Figure 4-5. An example of a mathematical graph with six nodes connected by edges. (Source: Wikimedia.)

Importantly, molecules can be viewed as graphs as well (Figure 4-6). In this description, the atoms are the nodes in the graph, and the chemical bonds are the edges. Any molecule can be converted into a corresponding molecular graph.

An example of converting a benzene molecule into a molecular graph. Note that atoms are converted into nodes and chemical bonds into edges.
Figure 4-6. An example of converting a benzene molecule into a molecular graph. Note that atoms are converted into nodes and chemical bonds into edges.

In the remainder of this chapter, we will repeatedly convert molecules into graphs in order to analyze them and learn to make predictions about them.

Molecular Conformations

A molecular graph describes the set of atoms in a molecule and how they are bonded together. But there is another very important thing we need to know: how the atoms are positioned relative to each other in 3D space. This is called the molecule’s conformation.

Atoms, bonds, and conformation are related to each other. If two atoms are covalently bonded, that tends to fix the distance between them, strongly restricting the possible conformations. The angles formed by sets of three or four bonded atoms are also often restricted. Sometimes there will be whole clusters of atoms that are completely rigid, all moving together as a single unit. But other pieces of molecules are flexible, allowing atoms to move relative to each other. For example, many (but not all) covalent bonds allow the groups of atoms they connect to freely rotate around the axis of the bond. This lets the molecule take on many different conformations.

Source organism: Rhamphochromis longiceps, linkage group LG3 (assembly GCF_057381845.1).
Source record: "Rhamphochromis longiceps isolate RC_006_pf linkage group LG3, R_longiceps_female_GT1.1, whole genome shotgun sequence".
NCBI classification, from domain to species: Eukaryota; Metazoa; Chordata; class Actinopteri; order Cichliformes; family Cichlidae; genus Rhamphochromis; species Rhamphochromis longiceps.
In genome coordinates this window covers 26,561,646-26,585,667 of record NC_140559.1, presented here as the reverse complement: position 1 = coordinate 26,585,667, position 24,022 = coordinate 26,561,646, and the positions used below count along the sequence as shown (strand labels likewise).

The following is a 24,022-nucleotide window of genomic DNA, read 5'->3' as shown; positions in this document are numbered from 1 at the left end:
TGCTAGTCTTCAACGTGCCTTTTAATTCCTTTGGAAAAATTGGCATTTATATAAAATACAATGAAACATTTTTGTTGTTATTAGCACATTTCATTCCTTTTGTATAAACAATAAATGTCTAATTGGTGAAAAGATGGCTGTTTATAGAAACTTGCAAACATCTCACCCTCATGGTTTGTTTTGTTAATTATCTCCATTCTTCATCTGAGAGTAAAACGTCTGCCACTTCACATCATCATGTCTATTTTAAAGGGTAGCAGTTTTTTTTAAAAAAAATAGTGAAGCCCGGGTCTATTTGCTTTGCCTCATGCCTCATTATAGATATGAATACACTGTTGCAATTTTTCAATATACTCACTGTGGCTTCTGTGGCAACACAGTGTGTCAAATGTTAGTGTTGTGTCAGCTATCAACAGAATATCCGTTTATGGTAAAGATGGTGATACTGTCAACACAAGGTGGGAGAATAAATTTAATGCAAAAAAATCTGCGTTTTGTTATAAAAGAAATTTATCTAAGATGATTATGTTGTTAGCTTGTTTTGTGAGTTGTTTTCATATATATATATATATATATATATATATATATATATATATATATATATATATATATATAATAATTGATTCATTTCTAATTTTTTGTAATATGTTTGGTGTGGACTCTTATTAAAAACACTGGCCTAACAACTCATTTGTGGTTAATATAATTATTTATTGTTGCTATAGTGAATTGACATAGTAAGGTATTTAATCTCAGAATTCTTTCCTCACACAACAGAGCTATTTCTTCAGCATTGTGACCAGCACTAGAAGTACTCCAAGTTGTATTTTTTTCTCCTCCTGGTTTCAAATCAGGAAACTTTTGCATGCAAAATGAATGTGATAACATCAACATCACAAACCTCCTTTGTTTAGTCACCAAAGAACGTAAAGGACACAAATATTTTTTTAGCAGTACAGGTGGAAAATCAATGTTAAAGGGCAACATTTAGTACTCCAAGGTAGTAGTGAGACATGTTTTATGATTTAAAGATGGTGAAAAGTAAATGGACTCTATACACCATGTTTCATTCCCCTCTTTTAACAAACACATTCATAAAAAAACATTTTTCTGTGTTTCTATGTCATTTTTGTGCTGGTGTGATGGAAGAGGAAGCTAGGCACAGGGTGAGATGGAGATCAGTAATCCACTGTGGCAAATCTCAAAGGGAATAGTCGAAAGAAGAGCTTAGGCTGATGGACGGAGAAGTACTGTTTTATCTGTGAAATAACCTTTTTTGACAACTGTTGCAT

Figure 4-7 shows a very popular molecule: sucrose, also known as table sugar. It is shown both as a 2D chemical structure and as a 3D conformation. Sucrose consists of two rings linked together. Each of the rings is fairly rigid, so its shape changes very little over time. But the linker connecting them is much more flexible, allowing the rings to move relative to each other.

Sucrose, represented as a 3D conformation and a 2D chemical structure.
Figure 4-7. Sucrose, represented as a 3D conformation and a 2D chemical structure. (Adapted from Wikimedia images (Wikimedia and Wikipedia.)

As molecules get larger, the number of feasible conformations they can take grows enormously. For large macromolecules such as proteins (Figure 4-8), computationally exploring the set of possible conformations currently requires very expensive simulations.

A conformation of bacteriorhodopsin (used to capture light energy) rendered in 3D. Protein conformations are particularly complex, with multiple 3D geometric motifs, and serve as a good reminder that molecules have geometry in addition to their chemical formulas.
Figure 4-8. A conformation of bacteriorhodopsin (used to capture light energy) rendered in 3D. Protein conformations are particularly complex, with multiple 3D geometric motifs, and serve as a good reminder that molecules have geometry in addition to their chemical formulas. (Source: Wikimedia.)

Chirality of Molecules